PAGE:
#"Expanded lookup" = Table.ExpandRecordColumn(#"Renamed Columns", "lookup", {"Full Name", "Job Title", "Line Manager", "Status", "Team", "Location", "Request Date", "Approved", "ID"}, {"lookup.Full Name", "lookup.Job Title", "lookup.Line Manager", "lookup.Status", "lookup.Team", "lookup.Location", "lookup.Request Date", "lookup.Approved", "lookup.ID"}),
#"Removed Columns" = Table.RemoveColumns(#"Expanded lookup",{"FileSystemObjectType", "Id", "ServerRedirectedEmbedUri", "ServerRedirectedEmbedUrl", "ContentTypeId", "ComplianceAssetId"}),
#"Changed Type" = Table.TransformColumnTypes(#"Removed Columns",{{"Quantity", Int64.Type}}),
#"Renamed Columns1" = Table.RenameColumns(#"Changed Type",{{"lookup.Full Name", "Full Name"}, {"lookup.Job Title", "Job Title"}, {"lookup.Line Manager", "Line Manager"}, {"lookup.Status", "Status"}, {"lookup.Team", "Team"}, {"lookup.Location", "Location"}, {"lookup.Request Date", "Request Date"}, {"lookup.Approved", "Approved"}}),
#"Changed Type1" = Table.TransformColumnTypes(#"Renamed Columns1",{{"Request Date", type date}})
in
#"Changed Type1"

hugoberry
Responsive Resident
Responsive Resident

Follow @ImkeF example. If you need more details, post your query and I'll try to point where exactly you can benefit from Table.Buffers.

 

As for the reason why you need to have a Buffer in place, it is almost like forcing Power Query to firstly download all of the content from SharePoint first (into the Buffer) and then perform all of the other operations.

I assum that in your case, Power Query downloads portions of the list from SharePoint and then performs some pivoting, then fetches some more data from SharePoint again, etc. This way you are wasting a lot of time on waiting, and possibly on duplicate HTTP requests to SharePoint.

 

Of course this explanation is worth reading if the Table.Buffer works 🙂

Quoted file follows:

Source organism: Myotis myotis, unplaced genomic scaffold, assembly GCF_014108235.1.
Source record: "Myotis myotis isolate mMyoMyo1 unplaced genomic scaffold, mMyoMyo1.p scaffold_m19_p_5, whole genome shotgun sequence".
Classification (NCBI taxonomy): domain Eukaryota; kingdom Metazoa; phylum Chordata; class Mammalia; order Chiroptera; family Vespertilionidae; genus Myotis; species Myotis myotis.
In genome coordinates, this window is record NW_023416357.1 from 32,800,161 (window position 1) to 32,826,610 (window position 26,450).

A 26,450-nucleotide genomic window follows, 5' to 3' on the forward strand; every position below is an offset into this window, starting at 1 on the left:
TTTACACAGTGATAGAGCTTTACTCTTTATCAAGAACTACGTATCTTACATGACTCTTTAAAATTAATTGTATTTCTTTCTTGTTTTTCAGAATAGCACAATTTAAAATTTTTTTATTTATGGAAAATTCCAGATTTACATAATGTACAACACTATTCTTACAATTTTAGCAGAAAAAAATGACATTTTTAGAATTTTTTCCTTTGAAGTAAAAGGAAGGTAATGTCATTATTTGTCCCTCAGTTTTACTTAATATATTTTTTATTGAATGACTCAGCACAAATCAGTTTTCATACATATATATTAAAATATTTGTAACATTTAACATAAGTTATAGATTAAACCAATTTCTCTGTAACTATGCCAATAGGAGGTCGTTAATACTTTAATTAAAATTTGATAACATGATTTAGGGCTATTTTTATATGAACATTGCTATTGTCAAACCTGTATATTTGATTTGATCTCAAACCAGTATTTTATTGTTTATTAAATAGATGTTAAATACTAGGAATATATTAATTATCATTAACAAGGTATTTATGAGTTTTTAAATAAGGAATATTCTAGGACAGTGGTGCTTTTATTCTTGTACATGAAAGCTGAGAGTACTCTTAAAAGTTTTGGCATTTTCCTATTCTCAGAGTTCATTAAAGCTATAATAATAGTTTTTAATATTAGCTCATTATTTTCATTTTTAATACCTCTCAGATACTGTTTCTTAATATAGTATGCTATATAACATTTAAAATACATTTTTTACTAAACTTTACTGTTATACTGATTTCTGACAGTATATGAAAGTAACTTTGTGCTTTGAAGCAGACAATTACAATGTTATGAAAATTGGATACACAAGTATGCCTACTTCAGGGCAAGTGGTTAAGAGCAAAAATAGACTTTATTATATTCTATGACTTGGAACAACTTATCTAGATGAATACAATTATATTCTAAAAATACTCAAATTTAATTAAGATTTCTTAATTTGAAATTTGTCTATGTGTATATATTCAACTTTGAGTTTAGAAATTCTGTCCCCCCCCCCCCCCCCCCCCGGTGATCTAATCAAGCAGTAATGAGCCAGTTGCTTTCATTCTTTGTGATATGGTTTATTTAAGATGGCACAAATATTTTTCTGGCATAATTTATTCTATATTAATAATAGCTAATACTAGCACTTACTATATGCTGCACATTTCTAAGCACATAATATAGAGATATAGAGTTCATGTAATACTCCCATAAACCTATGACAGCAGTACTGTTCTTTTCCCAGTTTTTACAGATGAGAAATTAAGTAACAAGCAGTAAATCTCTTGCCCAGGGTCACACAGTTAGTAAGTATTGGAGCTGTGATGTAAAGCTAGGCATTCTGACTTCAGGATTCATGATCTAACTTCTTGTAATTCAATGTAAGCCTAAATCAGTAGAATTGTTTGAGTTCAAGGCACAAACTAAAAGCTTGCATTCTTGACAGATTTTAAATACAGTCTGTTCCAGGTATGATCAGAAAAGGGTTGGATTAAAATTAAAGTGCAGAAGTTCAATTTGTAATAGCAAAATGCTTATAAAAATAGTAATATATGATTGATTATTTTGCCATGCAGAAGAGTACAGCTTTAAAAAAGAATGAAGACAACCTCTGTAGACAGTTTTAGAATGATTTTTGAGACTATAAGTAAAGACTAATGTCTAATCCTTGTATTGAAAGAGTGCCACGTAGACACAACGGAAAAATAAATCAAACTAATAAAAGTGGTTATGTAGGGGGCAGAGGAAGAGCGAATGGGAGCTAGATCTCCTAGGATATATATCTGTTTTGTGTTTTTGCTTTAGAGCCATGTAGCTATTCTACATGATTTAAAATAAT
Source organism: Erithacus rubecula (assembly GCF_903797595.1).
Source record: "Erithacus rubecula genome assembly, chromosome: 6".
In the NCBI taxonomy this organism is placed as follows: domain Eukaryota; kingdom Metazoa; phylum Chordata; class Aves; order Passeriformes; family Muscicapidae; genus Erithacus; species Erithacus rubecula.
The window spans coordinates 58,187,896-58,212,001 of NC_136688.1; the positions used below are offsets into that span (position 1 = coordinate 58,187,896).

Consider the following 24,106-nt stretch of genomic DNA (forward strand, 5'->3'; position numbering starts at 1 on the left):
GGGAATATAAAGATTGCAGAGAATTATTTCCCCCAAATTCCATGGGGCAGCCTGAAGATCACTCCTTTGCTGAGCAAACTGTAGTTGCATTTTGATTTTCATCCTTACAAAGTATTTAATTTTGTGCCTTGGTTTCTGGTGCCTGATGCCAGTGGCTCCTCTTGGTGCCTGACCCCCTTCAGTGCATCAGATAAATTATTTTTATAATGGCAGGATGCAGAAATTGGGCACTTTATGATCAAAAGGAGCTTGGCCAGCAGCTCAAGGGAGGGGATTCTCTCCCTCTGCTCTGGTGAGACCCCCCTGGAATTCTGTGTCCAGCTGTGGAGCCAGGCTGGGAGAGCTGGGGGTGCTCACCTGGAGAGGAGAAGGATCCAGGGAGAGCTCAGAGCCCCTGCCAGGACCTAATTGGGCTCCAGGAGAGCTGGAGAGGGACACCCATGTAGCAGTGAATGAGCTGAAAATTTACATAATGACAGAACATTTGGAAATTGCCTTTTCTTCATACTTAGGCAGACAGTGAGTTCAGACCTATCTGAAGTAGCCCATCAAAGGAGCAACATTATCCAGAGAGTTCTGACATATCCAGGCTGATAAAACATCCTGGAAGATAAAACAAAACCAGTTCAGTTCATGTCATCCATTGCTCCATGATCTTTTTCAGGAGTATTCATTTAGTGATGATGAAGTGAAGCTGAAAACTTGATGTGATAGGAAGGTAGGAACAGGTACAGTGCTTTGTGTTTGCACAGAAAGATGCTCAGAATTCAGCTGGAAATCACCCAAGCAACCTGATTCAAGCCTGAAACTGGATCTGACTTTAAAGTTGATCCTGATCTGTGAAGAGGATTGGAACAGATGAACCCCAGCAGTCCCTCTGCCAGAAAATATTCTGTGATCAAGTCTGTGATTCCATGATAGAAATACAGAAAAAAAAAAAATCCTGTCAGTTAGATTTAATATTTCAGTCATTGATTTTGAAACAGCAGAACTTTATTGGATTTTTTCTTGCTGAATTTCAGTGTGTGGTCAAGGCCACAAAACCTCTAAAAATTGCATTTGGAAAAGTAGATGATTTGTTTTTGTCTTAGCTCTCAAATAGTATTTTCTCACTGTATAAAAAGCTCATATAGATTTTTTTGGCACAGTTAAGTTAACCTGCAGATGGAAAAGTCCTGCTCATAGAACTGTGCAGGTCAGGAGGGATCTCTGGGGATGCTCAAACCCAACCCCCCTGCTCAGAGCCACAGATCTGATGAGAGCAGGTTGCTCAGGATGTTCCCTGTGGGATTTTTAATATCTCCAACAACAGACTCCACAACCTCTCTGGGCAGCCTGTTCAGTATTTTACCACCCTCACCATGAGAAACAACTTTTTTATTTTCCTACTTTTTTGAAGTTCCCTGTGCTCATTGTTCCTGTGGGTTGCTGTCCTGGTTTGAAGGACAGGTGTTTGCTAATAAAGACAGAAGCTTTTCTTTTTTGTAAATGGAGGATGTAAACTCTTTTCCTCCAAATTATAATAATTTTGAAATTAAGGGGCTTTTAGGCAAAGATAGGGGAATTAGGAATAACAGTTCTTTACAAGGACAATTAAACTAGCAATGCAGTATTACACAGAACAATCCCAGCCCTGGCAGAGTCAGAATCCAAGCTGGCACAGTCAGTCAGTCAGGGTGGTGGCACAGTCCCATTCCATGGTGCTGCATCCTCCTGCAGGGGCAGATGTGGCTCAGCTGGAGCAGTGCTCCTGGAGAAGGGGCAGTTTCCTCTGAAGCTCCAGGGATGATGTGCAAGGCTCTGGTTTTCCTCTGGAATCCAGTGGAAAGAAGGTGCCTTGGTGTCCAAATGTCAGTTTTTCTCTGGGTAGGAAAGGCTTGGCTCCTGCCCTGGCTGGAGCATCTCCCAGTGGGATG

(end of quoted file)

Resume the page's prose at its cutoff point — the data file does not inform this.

Hi,

 

After some more testing I find that my referenced query is not at all being updated based on the source query. I disabled my referenced query from refreshing too make the refreshing on the report faster. It does not work with or without the Table.Buffer function in front of the referenced query. 

 

Do any of you know what I can do to make this work, I'm getting quite frustrated with it.

 

Regards,

Matt

Thanks for helping guys. I pulled in the raw list data through a query and then created a reference query with the Table.Buffer added  where I do the pivots and other operations. The total refresh time went down from 3 minutes to around 18 seconds, which is quite nice.

 

Regards,

Matt

Hi Matt,

pls check if disabling "Background Data" improves performance: https://blog.crossjoin.co.uk/2016/12/05/power-query-power-bi-and-the-allow-data-preview-to-download-...

 

If that doesn't help, try buffering the step that goes into the pivot.

Imke Feldmann (The BIccountant)

If you liked my solution, please give it a thumbs up. And if I did answer your question, please mark this post as a solution. Thanks!

How to integrate M-code into your solution -- How to get your questions answered quickly -- How to provide sample data -- Check out more PBI- learning resources here -- Performance Tipps for M-queries